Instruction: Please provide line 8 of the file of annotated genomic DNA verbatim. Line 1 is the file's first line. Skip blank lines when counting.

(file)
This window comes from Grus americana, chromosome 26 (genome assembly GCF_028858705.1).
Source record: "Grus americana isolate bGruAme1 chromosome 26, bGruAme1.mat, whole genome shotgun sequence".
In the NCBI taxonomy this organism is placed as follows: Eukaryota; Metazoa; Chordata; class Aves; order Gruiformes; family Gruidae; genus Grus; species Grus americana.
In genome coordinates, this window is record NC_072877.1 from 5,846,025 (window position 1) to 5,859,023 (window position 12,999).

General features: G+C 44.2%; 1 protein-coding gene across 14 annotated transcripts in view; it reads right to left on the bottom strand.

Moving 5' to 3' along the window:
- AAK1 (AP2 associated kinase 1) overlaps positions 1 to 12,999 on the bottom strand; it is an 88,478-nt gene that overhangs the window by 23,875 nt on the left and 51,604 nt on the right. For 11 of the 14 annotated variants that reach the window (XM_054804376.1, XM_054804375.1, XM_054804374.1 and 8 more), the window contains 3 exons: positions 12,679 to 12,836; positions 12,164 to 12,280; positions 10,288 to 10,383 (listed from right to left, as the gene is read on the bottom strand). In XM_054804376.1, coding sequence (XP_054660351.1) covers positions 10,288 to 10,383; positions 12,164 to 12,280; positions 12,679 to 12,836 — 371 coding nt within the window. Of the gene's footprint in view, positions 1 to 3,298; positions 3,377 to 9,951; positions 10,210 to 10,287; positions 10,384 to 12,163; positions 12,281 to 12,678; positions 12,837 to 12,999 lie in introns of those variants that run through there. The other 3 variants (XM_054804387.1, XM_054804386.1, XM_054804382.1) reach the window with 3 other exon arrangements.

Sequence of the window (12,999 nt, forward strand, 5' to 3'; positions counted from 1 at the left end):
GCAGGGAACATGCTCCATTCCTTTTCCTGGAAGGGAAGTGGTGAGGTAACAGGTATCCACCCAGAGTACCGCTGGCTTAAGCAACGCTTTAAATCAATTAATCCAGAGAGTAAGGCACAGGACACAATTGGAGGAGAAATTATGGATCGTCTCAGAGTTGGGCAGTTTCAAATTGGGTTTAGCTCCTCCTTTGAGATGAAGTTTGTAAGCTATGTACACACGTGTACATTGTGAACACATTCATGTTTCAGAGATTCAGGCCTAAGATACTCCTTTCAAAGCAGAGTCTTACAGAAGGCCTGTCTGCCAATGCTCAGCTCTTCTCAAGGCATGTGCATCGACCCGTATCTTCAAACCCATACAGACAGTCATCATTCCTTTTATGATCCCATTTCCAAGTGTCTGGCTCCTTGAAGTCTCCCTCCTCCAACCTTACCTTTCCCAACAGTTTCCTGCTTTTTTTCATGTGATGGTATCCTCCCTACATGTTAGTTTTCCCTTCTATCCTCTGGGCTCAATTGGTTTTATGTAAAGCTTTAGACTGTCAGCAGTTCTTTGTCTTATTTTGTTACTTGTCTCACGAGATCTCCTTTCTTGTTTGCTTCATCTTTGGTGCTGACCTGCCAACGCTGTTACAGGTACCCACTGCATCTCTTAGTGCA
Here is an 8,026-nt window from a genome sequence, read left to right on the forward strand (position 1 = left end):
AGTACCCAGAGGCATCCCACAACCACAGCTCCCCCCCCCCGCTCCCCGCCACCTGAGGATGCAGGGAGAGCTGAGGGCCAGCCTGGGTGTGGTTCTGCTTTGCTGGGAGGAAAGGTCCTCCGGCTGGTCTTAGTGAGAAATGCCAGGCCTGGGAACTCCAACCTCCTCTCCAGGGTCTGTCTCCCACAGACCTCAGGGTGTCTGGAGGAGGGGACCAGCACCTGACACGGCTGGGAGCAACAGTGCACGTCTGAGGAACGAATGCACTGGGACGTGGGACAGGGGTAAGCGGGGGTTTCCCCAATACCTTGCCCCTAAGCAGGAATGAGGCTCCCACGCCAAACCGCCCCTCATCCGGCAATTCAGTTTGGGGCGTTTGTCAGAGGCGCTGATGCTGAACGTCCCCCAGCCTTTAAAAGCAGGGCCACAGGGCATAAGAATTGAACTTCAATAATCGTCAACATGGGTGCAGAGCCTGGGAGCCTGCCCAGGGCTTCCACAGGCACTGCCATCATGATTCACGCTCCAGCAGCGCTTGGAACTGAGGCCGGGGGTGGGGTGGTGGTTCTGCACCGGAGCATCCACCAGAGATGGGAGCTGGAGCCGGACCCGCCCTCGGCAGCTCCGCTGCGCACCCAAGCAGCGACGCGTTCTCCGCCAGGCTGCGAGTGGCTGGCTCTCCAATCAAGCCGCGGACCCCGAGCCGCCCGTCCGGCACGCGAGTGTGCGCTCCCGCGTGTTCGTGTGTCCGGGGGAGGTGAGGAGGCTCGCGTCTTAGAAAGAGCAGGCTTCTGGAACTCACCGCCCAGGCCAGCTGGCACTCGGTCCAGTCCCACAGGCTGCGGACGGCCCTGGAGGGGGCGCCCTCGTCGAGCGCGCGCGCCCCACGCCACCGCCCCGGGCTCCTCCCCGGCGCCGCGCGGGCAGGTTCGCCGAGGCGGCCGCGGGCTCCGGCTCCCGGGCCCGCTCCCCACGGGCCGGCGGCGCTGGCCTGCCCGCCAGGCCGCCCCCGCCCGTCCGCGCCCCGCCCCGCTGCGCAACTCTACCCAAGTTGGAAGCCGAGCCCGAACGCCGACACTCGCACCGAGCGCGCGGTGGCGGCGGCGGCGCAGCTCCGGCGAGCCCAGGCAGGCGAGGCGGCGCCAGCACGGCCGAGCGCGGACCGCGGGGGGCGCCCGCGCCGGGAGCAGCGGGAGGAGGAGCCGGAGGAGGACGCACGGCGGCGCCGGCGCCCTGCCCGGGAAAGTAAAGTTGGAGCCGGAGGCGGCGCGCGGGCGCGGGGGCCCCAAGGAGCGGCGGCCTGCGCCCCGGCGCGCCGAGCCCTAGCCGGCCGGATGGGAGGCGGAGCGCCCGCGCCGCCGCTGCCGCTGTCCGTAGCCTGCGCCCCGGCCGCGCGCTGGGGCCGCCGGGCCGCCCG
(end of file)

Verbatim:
Sequence of the window (12,999 nt, forward strand, 5' to 3'; positions counted from 1 at the left end):